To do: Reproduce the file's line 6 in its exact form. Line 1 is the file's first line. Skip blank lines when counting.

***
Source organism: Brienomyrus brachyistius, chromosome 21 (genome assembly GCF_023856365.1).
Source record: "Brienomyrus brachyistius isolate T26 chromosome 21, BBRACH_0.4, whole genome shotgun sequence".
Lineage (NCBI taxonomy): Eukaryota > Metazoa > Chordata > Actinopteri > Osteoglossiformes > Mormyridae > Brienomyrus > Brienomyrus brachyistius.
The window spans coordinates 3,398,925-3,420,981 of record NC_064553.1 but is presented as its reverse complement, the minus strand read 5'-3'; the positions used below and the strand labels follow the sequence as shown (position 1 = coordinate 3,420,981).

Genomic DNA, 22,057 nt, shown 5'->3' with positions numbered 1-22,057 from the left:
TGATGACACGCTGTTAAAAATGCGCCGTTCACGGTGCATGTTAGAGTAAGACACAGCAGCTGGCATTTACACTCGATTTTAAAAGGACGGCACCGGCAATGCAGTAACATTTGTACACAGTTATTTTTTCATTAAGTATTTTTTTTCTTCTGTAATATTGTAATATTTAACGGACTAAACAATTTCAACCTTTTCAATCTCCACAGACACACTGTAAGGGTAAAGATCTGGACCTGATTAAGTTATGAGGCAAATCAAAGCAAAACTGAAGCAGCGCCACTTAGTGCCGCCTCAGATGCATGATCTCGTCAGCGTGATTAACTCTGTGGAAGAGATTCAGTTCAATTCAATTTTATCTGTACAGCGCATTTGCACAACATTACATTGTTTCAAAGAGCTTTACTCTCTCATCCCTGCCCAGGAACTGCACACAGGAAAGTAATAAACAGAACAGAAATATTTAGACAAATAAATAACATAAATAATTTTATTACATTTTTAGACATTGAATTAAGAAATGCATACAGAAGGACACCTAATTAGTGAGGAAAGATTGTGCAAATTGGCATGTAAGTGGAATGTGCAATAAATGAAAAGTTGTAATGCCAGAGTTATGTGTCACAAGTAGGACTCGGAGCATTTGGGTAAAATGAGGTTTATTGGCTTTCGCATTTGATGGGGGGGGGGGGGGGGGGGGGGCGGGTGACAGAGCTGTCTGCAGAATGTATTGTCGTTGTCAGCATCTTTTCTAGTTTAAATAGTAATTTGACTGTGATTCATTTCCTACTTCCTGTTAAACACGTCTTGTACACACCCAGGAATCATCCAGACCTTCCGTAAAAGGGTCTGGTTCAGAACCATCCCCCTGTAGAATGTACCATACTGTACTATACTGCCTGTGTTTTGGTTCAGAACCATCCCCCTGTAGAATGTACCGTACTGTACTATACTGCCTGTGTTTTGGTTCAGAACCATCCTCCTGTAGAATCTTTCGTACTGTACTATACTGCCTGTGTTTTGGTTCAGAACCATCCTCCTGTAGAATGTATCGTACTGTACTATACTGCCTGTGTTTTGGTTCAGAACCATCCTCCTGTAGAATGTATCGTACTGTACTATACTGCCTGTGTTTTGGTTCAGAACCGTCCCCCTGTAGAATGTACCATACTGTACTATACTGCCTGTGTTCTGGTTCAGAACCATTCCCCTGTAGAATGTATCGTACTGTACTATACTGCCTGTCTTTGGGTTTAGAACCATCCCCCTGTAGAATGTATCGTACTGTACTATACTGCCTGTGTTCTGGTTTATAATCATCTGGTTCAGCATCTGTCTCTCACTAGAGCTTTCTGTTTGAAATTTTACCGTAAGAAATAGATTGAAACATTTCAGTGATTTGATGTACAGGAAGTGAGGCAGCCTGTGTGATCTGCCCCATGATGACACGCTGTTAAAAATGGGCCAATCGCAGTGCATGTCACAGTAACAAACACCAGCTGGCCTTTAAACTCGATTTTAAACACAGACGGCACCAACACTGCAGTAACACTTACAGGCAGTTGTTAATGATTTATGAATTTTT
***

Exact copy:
TGATGACACGCTGTTAAAAATGCGCCGTTCACGGTGCATGTTAGAGTAAGACACAGCAGCTGGCATTTACACTCGATTTTAAAAGGACGGCACCGGCAATGCAGTAACATTTGTACACAGTTATTTTTTCATTAAGTATTTTTTTTCTTCTGTAATATTGTAATATTTAACGGACTAAACAATTTCAACCTTTTCAATCTCCACAGACACACTGTAAGGGTAAAGATCTGGACCTGATTAAGTTATGAGGCAAATCAAAGCAAAACTGAAGCAGCGCCACTTAGTGCCGCCTCAGATGCATGATCTCGTCAGCGTGATTAACTCTGTGGAAGAGATTCAGTTCAATTCAATTTTATCTGTACAGCGCATTTGCACAACATTACATTGTTTCAAAGAGCTTTACTCTCTCATCCCTGCCCAGGAACTGCACACAGGAAAGTAATAAACAGAACAGAAATATTTAGACAAATAAATAACATAAATAATTTTATTACATTTTTAGACATTGAATTAAGAAATGCATACAGAAGGACACCTAATTAGTGAGGAAAGATTGTGCAAATTGGCATGTAAGTGGAATGTGCAATAAATGAAAAGTTGTAATGCCAGAGTTATGTGTCACAAGTAGGACTCGGAGCATTTGGGTAAAATGAGGTTTATTGGCTTTCGCATTTGATGGGGGGGGGGGGGGGGGGGGGGCGGGTGACAGAGCTGTCTGCAGAATGTATTGTCGTTGTCAGCATCTTTTCTAGTTTAAATAGTAATTTGACTGTGATTCATTTCCTACTTCCTGTTAAACACGTCTTGTACACACCCAGGAATCATCCAGACCTTCCGTAAAAGGGTCTGGTTCAGAACCATCCCCCTGTAGAATGTACCATACTGTACTATACTGCCTGTGTTTTGGTTCAGAACCATCCCCCTGTAGAATGTACCGTACTGTACTATACTGCCTGTGTTTTGGTTCAGAACCATCCTCCTGTAGAATCTTTCGTACTGTACTATACTGCCTGTGTTTTGGTTCAGAACCATCCTCCTGTAGAATGTATCGTACTGTACTATACTGCCTGTGTTTTGGTTCAGAACCATCCTCCTGTAGAATGTATCGTACTGTACTATACTGCCTGTGTTTTGGTTCAGAACCGTCCCCCTGTAGAATGTACCATACTGTACTATACTGCCTGTGTTCTGGTTCAGAACCATTCCCCTGTAGAATGTATCGTACTGTACTATACTGCCTGTCTTTGGGTTTAGAACCATCCCCCTGTAGAATGTATCGTACTGTACTATACTGCCTGTGTTCTGGTTTATAATCATCTGGTTCAGCATCTGTCTCTCACTAGAGCTTTCTGTTTGAAATTTTACCGTAAGAAATAGATTGAAACATTTCAGTGATTTGATGTACAGGAAGTGAGGCAGCCTGTGTGATCTGCCCCATGATGACACGCTGTTAAAAATGGGCCAATCGCAGTGCATGTCACAGTAACAAACACCAGCTGGCCTTTAAACTCGATTTTAAACACAGACGGCACCAACACTGCAGTAACACTTACAGGCAGTTGTTAATGATTTATGAATTTTT